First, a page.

Appeal from an order of the Family Court, Erie County (Margaret O. Szczur, J.), entered May 16, 2011 in proceedings pursuant to Social Services Law § 384-b and Family Court Act article 10.
Matter of Kaylene S. (Brauna S.)
Appellate Division, Fourth Department
Published by New York State Law Reporting Bureau pursuant to Judiciary Law § 431.
This opinion is uncorrected and subject to revision before publication in the Official Reports.
Released on December 21, 2012
PRESENT: SCUDDER, P.J., CENTRA, VALENTINO, WHALEN, AND MARTOCHE, JJ.
The order, among other things, terminated respondent's parental rights over Kaylene S. on the ground of mental illness, and adjudged that respondent had derivatively neglected Nadia M.-S.
It is hereby ORDERED that the order so appealed from is unanimously affirmed without costs.
Memorandum: Respondent mother appeals from an order terminating her parental rights on the ground of mental illness with respect to one of her older children and entering a finding of derivative neglect with respect to her youngest child. The mother contends that petitioner failed to lay a proper foundation for the testimony of its expert witnesses. That contention is unpreserved for our review (see generally Matter of Brayanna G., 66 AD3d 1375, 1375, lv denied 13 NY3d 714; Wall v Shepard, 53 AD3d 1050, 1050). In any event, it lacks merit inasmuch as an adequate foundation was laid for the testimony (see generally Matter of Devonte M.T. [Leroy T.], 79 AD3d 1818, 1818). We agree with Family Court that petitioner met its burden of demonstrating by clear and convincing evidence that the mother is presently and for the foreseeable future unable to provide proper and adequate care for the older child at issue by reason of mental illness (see Social Services Law § 384-b  [c];  [a]; see e.g. Matter of Demariah A. [Rebecca B.], 71 AD3d 1469, 1469, lv denied 15 NY3d 701). Contrary to the mother's contention, the court did not err in allowing a psychologist to testify based on an evaluation that he conducted several years earlier in connection with a matter involving one of the mother's other children (see Matter of Aubrey A. [Rebecca B.], 96 AD3d 1459, 1459; Matter of Robert K., 56 AD3d 353, 353, lv denied 12 NY3d 704; see generally Matter of Dominique M., 62 AD3d 503, 503). The psychologist's testimony was detailed and supported his opinion that it was unlikely that the mother's condition would improve over time. That testimony was substantiated by the testimony of a second expert who had interviewed the mother in connection with the instant petitions and opined that, due to her mental illness, she was unable to parent the child for the present and foreseeable future. Contrary to the mother's further contention, the court was free to accept the testimony of petitioner's experts over that of her expert (see generally Matter of Kimberly J., 216 AD2d 940, 941, lv denied 87 NY2d 801).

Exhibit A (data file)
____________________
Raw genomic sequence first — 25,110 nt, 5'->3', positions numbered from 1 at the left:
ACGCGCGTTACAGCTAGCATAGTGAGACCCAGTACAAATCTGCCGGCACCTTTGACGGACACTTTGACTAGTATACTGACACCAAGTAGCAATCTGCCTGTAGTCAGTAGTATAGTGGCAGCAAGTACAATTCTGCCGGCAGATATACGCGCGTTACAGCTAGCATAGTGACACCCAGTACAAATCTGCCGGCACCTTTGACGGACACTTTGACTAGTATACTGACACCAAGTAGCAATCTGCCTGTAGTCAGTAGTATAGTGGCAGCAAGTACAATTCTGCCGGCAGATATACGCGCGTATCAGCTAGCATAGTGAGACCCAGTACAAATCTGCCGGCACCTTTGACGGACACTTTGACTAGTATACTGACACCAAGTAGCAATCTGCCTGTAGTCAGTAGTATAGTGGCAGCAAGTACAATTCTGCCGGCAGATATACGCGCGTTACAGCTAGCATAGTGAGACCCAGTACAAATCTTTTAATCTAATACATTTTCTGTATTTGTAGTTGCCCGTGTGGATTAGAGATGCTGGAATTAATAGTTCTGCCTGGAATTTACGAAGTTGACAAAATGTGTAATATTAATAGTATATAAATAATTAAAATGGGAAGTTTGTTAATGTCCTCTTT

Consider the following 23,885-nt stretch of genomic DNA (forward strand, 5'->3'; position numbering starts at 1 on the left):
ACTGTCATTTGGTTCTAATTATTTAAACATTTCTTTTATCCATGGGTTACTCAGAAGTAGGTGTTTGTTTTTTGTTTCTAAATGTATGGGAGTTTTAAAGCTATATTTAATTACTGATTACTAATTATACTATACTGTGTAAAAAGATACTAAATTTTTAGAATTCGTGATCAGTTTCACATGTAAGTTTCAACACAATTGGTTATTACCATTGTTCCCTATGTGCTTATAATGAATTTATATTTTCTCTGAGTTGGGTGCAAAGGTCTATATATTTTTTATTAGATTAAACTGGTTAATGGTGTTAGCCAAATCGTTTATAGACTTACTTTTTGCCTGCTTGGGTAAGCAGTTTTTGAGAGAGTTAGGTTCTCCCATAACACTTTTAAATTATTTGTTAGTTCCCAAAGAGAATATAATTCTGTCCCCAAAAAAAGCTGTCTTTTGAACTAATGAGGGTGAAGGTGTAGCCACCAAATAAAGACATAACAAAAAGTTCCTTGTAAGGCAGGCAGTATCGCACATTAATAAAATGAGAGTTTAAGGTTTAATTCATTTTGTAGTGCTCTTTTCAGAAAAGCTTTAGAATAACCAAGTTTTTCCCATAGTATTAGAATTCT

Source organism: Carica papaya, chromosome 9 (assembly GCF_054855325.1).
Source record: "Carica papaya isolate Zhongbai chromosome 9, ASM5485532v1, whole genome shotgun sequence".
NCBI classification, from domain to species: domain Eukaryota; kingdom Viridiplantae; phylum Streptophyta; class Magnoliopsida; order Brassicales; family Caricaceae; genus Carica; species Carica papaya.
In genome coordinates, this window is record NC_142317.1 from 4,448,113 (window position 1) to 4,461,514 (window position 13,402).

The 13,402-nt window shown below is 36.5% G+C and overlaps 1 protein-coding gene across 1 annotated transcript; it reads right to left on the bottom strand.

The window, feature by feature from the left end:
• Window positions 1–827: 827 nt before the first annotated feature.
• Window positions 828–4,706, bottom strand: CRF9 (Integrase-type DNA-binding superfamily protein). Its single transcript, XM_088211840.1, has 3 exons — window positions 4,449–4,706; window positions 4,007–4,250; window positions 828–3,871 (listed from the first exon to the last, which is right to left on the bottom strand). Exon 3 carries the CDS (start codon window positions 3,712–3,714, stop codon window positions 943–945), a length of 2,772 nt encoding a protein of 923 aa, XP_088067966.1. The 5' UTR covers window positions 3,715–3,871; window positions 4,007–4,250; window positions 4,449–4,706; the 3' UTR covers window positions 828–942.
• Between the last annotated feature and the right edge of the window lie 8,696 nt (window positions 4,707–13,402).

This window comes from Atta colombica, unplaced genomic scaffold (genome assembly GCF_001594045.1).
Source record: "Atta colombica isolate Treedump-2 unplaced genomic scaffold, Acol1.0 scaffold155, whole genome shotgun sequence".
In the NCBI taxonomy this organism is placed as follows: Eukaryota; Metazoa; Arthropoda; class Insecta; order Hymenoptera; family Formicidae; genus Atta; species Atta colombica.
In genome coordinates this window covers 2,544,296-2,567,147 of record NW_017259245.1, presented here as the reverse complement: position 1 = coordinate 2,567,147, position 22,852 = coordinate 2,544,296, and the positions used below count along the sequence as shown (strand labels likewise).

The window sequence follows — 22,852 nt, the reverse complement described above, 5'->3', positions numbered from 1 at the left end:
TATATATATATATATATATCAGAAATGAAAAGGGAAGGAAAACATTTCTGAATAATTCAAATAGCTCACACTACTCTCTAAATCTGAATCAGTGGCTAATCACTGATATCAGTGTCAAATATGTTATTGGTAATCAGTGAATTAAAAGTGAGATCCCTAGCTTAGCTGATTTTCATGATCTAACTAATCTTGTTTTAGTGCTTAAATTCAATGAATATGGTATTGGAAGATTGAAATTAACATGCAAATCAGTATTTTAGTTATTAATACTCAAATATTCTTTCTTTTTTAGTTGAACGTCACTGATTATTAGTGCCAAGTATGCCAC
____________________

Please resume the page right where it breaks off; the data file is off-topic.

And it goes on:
The court did not err in entering a finding of derivative neglect with respect to the mother's youngest child. The credible evidence supports a finding that the mother's untreated and ongoing mental illness resulted in an inability to care for her youngest child in the foreseeable future (see Matter of Henry W., 30 AD3d 695, 696; see also Matter of Sophia M.G.-K. [Tracy G.-K.], 84 AD3d 1746, 1746-1747). Indeed, the record reflects that the mother "demonstrated a fundamental defect in [her] understanding of the duties and obligations of parenthood and created an atmosphere detrimental to the physical, mental and emotional well-being of [that child]" (Matter of Derrick C., 52 AD3d 1325, 1326, lv denied 11 NY3d 705 [internal quotation marks omitted]; see Matter of Cory S. [Terry W.], 70 AD3d 1321, 1322). Entered: December 21, 2012 Frances E. Cafarell Clerk of the Court
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